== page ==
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Seeing Pictures of Home Can Make It Harder To Speak a Foreign Language

Seeing Pictures of Home Can Make It Harder To Speak a Foreign Language | Second Language | Scoop.it
Being exposed to faces or images that you associate with your home country primes you to think in your native tongue, a new study shows
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BBC - Languages - Quick Fix - Essential phrases in 40 languages

BBC - Languages - Quick Fix - Essential phrases in 40 languages | Second Language | Scoop.it
BBC Languages - Learn in your own time and have fun with Quick Fix. Learn useful holiday phrases in 40 languages with audio. Download these essential phrases to take with you on your mp3 player and as a print-out!
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GOOD FOOD IN MEXICO CITY: And the winner is: Queretaro barbacoa named “Best Taco in the World” at London gala

GOOD FOOD IN MEXICO CITY: And the winner is: Queretaro barbacoa named “Best Taco in the World” at London gala | Second Language | Scoop.it

And out of five nominations for best taco in the world (three of them non-Mexican!) the prize went to Barbacoa Santiago in Querétaro. The tacos at Santiago are beyond legendary with folks who make the pilgrimage just for the experience. Wrapped in maguey leaves and pit-cooked overnight over wood, the fragrant meat is served on freshly made corn tortillas augmented with hand-ground roast chile salsa that would bring a tear to the eye of the most hardened charro.

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12 U.S. Place Names You Didn't Know Were Spanish

12 U.S. Place Names You Didn't Know Were Spanish | Second Language | Scoop.it
While many view Hispanic influence in the United States as something that came along with the era of mass immigration of the 1990s and early 2000s, Latino culture has been part of North America for a long time.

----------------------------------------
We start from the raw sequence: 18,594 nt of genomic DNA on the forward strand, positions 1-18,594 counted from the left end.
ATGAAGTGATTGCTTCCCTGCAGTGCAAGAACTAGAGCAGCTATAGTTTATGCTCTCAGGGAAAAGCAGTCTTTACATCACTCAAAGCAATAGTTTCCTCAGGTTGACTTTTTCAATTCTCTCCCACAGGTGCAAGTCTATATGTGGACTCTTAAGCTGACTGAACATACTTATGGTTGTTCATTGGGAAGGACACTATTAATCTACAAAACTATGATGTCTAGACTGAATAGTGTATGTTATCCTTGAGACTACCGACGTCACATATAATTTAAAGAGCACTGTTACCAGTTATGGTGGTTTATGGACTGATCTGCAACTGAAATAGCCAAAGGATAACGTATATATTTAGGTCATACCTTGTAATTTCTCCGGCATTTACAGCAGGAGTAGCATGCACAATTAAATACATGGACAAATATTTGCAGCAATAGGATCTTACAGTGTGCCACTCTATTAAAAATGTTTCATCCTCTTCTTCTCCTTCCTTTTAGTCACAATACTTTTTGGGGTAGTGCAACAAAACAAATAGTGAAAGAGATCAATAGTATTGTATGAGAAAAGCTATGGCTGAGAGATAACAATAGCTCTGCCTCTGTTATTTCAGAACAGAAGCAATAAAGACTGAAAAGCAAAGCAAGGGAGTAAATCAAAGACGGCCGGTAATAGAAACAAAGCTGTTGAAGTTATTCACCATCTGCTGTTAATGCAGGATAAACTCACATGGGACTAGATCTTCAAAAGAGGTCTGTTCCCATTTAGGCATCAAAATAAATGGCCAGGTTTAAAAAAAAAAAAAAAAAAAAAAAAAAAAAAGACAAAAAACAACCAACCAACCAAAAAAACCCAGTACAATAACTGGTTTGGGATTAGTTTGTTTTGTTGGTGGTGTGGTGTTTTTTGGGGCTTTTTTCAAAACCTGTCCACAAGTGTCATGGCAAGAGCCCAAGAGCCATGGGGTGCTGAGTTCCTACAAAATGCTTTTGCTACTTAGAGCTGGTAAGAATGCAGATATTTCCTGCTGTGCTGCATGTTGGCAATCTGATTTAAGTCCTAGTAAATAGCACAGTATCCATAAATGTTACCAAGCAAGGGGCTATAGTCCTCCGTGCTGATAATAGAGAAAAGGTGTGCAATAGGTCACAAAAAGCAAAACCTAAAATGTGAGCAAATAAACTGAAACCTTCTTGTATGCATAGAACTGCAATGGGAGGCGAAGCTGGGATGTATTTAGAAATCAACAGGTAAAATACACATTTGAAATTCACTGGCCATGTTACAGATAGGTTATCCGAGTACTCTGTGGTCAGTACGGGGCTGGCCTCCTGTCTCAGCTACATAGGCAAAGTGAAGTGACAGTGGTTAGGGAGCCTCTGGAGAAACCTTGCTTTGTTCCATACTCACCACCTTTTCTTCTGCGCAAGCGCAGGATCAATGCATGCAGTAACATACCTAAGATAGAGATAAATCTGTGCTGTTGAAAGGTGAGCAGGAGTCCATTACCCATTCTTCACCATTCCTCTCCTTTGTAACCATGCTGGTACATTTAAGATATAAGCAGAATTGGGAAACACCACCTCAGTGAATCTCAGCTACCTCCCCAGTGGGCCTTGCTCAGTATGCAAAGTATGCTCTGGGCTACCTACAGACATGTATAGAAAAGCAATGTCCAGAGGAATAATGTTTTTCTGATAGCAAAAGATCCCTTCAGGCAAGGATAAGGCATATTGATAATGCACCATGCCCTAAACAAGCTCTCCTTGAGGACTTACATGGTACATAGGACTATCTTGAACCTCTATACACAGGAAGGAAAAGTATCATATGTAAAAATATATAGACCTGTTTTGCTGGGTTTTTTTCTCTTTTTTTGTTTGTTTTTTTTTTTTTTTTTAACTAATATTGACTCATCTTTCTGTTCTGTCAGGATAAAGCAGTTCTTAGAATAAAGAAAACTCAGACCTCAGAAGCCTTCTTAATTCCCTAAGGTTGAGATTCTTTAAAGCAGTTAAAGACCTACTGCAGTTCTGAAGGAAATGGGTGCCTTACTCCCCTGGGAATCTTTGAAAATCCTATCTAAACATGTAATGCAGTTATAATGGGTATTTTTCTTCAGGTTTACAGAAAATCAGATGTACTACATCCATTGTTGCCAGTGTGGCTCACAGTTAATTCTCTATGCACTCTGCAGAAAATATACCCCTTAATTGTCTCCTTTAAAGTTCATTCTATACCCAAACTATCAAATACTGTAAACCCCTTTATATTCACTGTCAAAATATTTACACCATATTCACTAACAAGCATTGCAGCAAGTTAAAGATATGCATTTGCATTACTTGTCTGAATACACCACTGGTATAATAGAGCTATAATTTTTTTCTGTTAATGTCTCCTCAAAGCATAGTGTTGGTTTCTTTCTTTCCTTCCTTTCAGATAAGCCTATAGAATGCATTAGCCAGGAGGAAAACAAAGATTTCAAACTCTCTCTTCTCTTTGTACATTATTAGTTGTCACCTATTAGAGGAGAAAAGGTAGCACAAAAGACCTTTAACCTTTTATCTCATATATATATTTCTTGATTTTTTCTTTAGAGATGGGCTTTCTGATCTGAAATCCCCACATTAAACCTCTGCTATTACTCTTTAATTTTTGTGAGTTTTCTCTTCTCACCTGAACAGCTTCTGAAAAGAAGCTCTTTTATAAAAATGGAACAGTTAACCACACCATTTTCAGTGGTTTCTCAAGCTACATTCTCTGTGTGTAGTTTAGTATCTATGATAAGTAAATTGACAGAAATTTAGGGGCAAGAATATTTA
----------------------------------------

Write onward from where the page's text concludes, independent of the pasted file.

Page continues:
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Cultural Understanding & Translation | There are many differences ...

Cultural Understanding & Translation | There are many differences ... | Second Language | Scoop.it
Translation is often described as an art form. It requires more than just an understanding of words and converting them from one language into another. Translation requires a deep understanding of culture ...

Professional translators are experts in their field and their experience is crucial when it comes to helping businesses sell their products and services overseas. However, translation alone is often not enough in creating a truly international business. Companies should embrace local cultures and understand the social norms and customs of the target audience in order to succeed.

 

Every single country has different norms related to doing business which stem from the historical events in those countries and are engrained in their psyche of the population. We're going to look more closely into norms of Chinese culture as their economy has been growing at an amazing rate, whilst most of the western world has been in recession; and, of course, they have very strong cultural values which are quite different from those in the western world.

 

Even such a relatively small thing as a business card can make or break a relationship in China. It's imperative to understand the business card etiquette. We all know that our business cards represent the brands we work for and one can learn a lot from the way the business card is designed and printed. This is even more important in China and attending a meeting without business cards translated into Chinese does almost irreparable damage to the business relationship. Even if the people you're meeting speak and write in perfect English, your cards must be translated.


Via Charles Tiayon
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Charles Tiayon's curator insight, April 5, 2013 8:31 PM

"Translation is often described as an art form and we certainly agree. It requires more than just an understanding of words and converting them from one language directly into another. Translation requires a deeper understanding of cultures; both of the culture you're translating into and the culture you're translating from ..."

Rodolfo Maslias's curator insight, April 6, 2013 2:26 AM

To make a good translation, you must travel from the one culture to the other...

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The World’s Sexiest Languages – The Language Blog by K International

The World’s Sexiest Languages – The Language Blog by K International | Second Language | Scoop.it
An online language learning company recently commissioned a survey to unearth the world's sexiest languages. Let's take a look at the findings.
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How other languages express emotions – and English lacks the words

How other languages express emotions – and English lacks the words | Second Language | Scoop.it
There are precise terms to describe just about every emotion, sensation and concept. But they might not be in English